Maybe we should mail in a good memory apiece until we fill up the blogosphere with positivity amid the gloom of this ookey 2011 offseason, and stack ’em up high as Turck Day mercifully approaches!

    Comment by Elaine Apthorp | December 12, 2011 | Reply

  2. Over the span of his reign as commissioner, Mr. Selig has much to smile about. On his watch, he’s survived the 94 strike, ushered in revenue sharing and luxury taxes, expanded the game to create his own brand of Olympics, avoided losing MLB’s revered antitrust exemption, while taking a bullet for the steroid mess, and oversaw new ball parks springing up all around the country.

    If ever a business was corrupt, the prime example to look at would be Major League Baseball.

    We’ve seen the game’s Klondike era, where the riches coming from TV rights, to corporate endorsements that has fostered the climate we now find ourselves in.

    It’s no wonder and certainly not a surprise that Albert took the most he could get, then tried to make it seem like he was somehow wronged – forcing his hand to seek the comfort and understanding of the Halo’s. And Mr. Braun? I mean, really?

    The ultimate insult in all this is Manny. Ramirez is, for me, that last kick in the teeth from MLB.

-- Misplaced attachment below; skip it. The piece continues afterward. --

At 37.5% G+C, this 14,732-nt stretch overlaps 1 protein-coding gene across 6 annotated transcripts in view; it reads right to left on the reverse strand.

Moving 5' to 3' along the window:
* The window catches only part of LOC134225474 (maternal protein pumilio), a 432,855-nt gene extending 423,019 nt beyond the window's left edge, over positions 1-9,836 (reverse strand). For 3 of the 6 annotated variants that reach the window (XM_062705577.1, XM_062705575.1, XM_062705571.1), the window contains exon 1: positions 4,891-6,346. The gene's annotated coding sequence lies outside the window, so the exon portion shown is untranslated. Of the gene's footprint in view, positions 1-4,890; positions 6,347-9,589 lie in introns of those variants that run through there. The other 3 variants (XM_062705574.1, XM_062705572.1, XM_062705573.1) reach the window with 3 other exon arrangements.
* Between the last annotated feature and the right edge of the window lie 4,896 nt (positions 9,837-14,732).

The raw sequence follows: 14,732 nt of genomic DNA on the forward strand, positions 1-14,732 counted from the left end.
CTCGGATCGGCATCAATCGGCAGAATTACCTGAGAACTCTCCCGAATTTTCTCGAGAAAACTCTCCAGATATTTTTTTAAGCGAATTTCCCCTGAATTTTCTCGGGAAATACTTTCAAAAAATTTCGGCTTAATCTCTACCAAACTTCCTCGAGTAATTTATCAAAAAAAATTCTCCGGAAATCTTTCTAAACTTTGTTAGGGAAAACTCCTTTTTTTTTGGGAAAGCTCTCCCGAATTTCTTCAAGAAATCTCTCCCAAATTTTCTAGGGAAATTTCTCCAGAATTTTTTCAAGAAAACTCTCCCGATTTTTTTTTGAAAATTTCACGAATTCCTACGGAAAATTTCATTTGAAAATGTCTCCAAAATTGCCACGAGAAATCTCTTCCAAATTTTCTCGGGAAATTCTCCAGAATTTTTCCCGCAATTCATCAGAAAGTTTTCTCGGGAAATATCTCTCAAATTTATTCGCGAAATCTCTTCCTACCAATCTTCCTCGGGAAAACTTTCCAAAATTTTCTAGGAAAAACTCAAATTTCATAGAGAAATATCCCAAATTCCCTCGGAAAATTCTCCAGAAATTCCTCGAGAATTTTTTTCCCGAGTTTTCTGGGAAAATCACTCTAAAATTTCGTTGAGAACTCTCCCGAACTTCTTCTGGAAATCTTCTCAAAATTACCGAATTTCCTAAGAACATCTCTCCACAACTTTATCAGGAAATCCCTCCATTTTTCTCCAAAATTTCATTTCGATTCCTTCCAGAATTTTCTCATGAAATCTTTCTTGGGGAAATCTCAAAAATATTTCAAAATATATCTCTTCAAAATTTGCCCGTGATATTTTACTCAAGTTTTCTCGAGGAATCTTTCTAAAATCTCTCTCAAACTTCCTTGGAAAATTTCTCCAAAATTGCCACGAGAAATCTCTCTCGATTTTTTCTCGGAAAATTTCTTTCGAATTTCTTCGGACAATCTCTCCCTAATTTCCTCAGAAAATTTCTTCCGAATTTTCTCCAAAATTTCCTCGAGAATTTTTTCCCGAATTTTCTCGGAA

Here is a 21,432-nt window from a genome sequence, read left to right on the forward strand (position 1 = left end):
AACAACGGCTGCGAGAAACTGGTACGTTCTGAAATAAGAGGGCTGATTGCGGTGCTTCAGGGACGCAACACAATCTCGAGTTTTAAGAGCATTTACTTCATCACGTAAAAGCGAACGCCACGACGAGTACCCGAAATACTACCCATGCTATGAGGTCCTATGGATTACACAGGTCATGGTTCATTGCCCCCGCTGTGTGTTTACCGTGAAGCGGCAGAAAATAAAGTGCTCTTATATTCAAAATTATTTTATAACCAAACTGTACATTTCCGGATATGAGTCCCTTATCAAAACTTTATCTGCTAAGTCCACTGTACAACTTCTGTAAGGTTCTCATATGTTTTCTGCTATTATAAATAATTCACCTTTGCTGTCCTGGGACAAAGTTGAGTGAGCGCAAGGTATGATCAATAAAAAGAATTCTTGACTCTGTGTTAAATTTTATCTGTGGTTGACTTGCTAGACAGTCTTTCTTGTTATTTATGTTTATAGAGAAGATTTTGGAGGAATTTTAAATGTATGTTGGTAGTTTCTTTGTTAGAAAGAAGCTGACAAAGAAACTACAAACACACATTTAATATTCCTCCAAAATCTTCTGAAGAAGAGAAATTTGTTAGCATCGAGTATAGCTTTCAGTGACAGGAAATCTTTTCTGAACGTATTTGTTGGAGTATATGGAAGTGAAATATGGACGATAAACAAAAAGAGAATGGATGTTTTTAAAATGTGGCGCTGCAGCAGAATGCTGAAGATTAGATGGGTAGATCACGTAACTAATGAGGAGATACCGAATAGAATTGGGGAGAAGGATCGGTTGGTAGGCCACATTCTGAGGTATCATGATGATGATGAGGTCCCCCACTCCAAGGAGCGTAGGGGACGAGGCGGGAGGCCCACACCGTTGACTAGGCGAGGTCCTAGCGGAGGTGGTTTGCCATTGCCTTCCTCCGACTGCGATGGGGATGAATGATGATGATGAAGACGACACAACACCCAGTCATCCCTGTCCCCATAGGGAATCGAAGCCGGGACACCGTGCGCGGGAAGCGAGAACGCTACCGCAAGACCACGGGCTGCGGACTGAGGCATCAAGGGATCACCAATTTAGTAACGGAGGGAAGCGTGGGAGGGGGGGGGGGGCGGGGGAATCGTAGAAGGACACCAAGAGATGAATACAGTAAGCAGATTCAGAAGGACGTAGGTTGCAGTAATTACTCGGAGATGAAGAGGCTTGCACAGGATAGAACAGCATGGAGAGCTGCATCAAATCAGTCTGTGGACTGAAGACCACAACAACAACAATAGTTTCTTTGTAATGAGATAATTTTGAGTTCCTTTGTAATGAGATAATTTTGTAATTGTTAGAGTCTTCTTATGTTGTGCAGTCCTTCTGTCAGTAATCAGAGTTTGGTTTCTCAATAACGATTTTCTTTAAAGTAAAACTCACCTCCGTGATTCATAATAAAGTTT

Bud Selig’s feigning for the good and best interests of the game has become a very bad joke.

    This latest chapter in the down spiraling of the game is kind of like finding out Santa is really a second story man, slithering down your chimney and there only to steal your Slinky before you get to open it on Christmas morning.

    What do we tell the kids?

    And you know I’m going to say it…

    I miss Bart.

    Comment by Tru | December 14, 2011 | Reply

  3. “A side note I found interesting. While researching to write this, I was reminded that Pujols didn’t win MVP in either of the NLCS or World Series in both 2006 and 2011. Which has no reflection on his overall career; it just struck me interesting that other players came up bigger in the post-season than he did.)”

    The cardinals have never have a loaded lineup. So teams avoid Pujols at all cost, trying not to give him anything to hit. Pujols presses, expands the strike zone, etc.

    In other words, not that interesting, and not really a mark against him.

    Comment by matt | December 14, 2011 | Reply

    • I don’t consider it a mark against him, just an interesting side note. YMMV

      Comment by Toeing the Rubber | December 15, 2011 | Reply